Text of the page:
60 Hospitals in Romania Won’t Do Abortions as More Doctors Refuse to Kill Babies

International   Micaiah Bilger   Jul 11, 2019   |   5:58PM    Bucharest, Romania

Romania has one of the highest abortion rates in all of Europe, but a growing number of doctors in the country are refusing to abort unborn babies.

EU Observer reports 60 of the 189 hospitals in the country (about 30 percent) will not abort unborn babies because of their doctors’ moral or religious objections.

“The law does not oblige us to do this, as it is a service on request, and we can accept or not,” said Robert Danca, manager of Cuza Voda hospital.

Abortions are legal in Romania for any reason up to 14 weeks, without even required counseling or waiting periods, according to the report. While public hospitals must provide abortions by law, doctors may refuse under Romanian conscience protection laws.

Reporters with The Black Sea publication recently contacted all the public hospitals in the country to ask if they do abortions. The investigation found that 60 would not.

One doctor, Daniela Chiriac, told the news outlet that she quit doing abortions seven years ago at the Municipal Clinical Emergency Hospital in Timisoara because she now believes they are a sin.

“I thought that if I could avoid a sin, then I should do it,” she said. “There are many patients who ask me to recommend someone else and I refuse, because it is also a sin.”

According to the report:

Individual doctors in Romania have the right to refuse to perform abortions.

The 2016 professional code for medics outlines that any doctor can decline to provide services if it affects their professional independence or moral values, or contravenes their professional principles.

These “conscience-based refusal” laws are common in most European countries – but when every doctor in a hospital invokes them, women find their access to healthcare faces restrictions.

Human rights lawyer Iustina Ionescu argues that any woman refused an abortion by her local hospital could sue, drawing a distinction between individual doctors and the healthcare provided.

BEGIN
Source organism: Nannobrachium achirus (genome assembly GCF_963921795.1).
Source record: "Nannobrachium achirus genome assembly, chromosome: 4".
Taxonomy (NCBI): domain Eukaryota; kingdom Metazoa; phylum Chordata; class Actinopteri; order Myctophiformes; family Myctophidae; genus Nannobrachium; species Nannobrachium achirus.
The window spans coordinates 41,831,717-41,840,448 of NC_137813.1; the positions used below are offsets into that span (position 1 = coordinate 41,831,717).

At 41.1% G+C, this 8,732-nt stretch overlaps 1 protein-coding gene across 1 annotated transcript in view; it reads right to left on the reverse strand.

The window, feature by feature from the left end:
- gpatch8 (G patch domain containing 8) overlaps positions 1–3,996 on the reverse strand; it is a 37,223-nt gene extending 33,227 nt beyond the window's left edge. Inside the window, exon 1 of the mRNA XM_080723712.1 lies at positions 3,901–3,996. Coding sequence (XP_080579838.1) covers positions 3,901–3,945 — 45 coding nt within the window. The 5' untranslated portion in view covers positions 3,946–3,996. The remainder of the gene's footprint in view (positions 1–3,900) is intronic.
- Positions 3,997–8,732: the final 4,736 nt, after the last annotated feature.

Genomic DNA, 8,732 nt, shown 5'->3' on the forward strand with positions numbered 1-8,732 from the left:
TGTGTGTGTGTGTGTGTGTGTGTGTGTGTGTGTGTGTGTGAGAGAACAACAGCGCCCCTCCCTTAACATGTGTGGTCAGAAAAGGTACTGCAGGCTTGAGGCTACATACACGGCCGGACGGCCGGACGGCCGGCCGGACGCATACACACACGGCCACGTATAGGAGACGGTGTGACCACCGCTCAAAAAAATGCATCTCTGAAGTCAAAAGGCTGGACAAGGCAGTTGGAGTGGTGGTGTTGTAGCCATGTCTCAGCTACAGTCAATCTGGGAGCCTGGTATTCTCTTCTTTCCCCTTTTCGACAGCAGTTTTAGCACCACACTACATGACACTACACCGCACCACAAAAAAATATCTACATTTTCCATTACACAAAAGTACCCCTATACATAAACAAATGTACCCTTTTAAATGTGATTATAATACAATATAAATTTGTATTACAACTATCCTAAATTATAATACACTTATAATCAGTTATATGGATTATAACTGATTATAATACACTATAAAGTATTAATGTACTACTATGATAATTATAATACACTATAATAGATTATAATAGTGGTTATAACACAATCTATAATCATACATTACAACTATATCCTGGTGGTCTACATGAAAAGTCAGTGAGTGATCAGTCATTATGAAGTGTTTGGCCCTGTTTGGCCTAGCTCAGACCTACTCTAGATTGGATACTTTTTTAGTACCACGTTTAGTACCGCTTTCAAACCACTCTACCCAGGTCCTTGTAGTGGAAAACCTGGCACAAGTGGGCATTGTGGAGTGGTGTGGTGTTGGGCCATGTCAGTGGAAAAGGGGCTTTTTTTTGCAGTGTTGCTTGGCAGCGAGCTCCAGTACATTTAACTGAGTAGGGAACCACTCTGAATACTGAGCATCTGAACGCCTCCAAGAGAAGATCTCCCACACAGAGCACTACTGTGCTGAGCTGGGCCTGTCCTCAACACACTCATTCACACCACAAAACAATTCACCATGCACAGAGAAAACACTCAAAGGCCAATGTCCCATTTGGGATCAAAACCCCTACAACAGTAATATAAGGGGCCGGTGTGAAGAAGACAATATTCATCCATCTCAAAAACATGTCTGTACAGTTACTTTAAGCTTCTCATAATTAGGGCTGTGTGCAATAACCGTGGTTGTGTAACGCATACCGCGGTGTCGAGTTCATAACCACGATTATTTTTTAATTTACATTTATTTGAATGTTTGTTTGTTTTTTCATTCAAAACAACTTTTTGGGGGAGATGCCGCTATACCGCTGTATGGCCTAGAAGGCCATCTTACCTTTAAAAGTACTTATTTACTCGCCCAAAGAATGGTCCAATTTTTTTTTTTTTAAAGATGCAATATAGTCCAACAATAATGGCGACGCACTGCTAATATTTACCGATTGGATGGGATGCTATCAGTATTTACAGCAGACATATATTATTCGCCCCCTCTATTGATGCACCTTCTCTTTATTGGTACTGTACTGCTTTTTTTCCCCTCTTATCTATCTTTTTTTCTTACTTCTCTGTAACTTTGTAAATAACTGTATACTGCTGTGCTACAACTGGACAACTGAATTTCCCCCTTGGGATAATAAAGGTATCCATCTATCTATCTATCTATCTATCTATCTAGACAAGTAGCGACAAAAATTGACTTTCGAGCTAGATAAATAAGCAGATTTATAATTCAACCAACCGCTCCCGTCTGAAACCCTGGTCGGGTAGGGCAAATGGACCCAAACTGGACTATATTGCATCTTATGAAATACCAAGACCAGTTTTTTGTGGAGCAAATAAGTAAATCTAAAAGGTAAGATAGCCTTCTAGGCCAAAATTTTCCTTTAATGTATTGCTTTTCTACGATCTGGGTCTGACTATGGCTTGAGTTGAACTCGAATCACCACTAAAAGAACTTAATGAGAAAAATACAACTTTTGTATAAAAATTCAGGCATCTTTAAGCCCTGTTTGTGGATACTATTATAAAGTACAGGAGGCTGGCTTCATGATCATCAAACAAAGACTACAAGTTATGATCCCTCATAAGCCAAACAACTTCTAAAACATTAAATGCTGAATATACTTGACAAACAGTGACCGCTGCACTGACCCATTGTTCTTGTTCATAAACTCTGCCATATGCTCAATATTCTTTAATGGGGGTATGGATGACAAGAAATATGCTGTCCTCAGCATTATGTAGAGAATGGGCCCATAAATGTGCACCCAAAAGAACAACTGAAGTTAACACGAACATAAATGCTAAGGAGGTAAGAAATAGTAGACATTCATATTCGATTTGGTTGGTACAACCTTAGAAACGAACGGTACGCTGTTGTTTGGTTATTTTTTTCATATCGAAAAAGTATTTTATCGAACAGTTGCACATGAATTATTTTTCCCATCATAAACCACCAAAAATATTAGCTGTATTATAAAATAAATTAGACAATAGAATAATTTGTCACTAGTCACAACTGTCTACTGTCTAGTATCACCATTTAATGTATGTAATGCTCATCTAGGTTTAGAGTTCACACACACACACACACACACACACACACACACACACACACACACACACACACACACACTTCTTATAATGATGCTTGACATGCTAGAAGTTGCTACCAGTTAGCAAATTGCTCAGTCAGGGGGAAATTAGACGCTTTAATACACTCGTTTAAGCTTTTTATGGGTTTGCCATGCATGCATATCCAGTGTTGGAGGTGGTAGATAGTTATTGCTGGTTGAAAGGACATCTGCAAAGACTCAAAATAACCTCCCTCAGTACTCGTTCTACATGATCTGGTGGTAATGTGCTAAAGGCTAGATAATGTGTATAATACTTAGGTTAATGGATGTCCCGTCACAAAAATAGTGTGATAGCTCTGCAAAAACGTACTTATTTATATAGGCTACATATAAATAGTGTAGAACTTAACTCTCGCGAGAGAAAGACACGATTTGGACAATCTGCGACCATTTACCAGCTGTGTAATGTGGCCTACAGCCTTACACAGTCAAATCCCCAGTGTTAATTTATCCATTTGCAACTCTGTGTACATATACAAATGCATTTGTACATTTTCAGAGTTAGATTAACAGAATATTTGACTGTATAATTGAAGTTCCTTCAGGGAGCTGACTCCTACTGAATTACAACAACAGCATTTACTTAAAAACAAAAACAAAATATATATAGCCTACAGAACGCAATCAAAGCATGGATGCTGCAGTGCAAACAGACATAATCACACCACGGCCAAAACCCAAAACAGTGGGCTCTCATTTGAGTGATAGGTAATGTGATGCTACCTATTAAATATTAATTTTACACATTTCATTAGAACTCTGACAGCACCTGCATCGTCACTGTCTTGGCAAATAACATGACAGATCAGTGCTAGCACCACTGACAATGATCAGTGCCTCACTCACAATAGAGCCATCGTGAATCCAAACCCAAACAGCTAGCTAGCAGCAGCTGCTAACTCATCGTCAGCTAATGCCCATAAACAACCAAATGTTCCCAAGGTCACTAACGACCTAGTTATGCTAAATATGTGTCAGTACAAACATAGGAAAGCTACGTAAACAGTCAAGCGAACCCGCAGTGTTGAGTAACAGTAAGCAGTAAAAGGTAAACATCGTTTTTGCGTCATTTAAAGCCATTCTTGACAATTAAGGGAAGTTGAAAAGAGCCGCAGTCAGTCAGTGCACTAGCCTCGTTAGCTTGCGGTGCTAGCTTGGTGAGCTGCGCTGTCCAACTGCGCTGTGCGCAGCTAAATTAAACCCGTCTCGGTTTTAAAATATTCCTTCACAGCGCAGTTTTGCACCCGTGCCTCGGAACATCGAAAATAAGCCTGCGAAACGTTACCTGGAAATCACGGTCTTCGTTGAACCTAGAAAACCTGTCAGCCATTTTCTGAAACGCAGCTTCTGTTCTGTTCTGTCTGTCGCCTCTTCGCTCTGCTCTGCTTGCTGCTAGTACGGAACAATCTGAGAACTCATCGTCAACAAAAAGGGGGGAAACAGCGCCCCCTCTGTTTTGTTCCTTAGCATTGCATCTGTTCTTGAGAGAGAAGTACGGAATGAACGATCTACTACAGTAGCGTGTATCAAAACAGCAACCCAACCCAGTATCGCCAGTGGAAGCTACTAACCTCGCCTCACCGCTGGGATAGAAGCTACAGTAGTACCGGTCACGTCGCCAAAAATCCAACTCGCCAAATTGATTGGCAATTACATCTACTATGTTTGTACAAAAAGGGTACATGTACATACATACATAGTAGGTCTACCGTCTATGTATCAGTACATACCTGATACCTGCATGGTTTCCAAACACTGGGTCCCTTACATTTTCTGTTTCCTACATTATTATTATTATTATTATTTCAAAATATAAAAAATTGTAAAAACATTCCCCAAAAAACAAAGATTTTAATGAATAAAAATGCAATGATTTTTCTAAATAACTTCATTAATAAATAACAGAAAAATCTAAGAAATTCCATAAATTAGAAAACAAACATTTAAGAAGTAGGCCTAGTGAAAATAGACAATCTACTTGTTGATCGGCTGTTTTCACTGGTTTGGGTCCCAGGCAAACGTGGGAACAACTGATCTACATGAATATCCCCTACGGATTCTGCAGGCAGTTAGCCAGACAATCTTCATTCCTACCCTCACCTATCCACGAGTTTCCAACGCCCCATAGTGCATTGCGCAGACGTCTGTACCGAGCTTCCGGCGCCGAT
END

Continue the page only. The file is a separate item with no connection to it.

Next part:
“The doctor might not be held responsible,” she says, “but ‘the unit’ is a service provider covered by the healthcare law, and does not have such an explicit provision. I would say it is illegal for the healthcare unit to refuse, but we would need [to bring] a case.”

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Abortion activists are pushing to overturn conscience protections for these reasons. Some now argue that doctors should be forced to abort unborn babies, even if it goes against their religious or moral beliefs. Earlier this week in America, Democrats in Congress voted against several measures to strengthen conscience protections for medical workers who oppose the killing of unborn babies.

In Romania, some politicians are working to combat the high abortion rate with pregnancy support programs. According to the report, MP Matei-Adrian Dobrovie proposed providing state funding to pregnancy resource centers that provide support to mothers and babies. He said Romania has the second highest rate of abortions per live birth in the European Union.

“These centers exist in other countries, such as the United States, and in Romanian legislation they are not regulated,” Dobrovie said. “I proposed to the ministry of labour that these centers should be included and the occupation of assistant and counselor in the pregnancy crisis to be included in the social services.”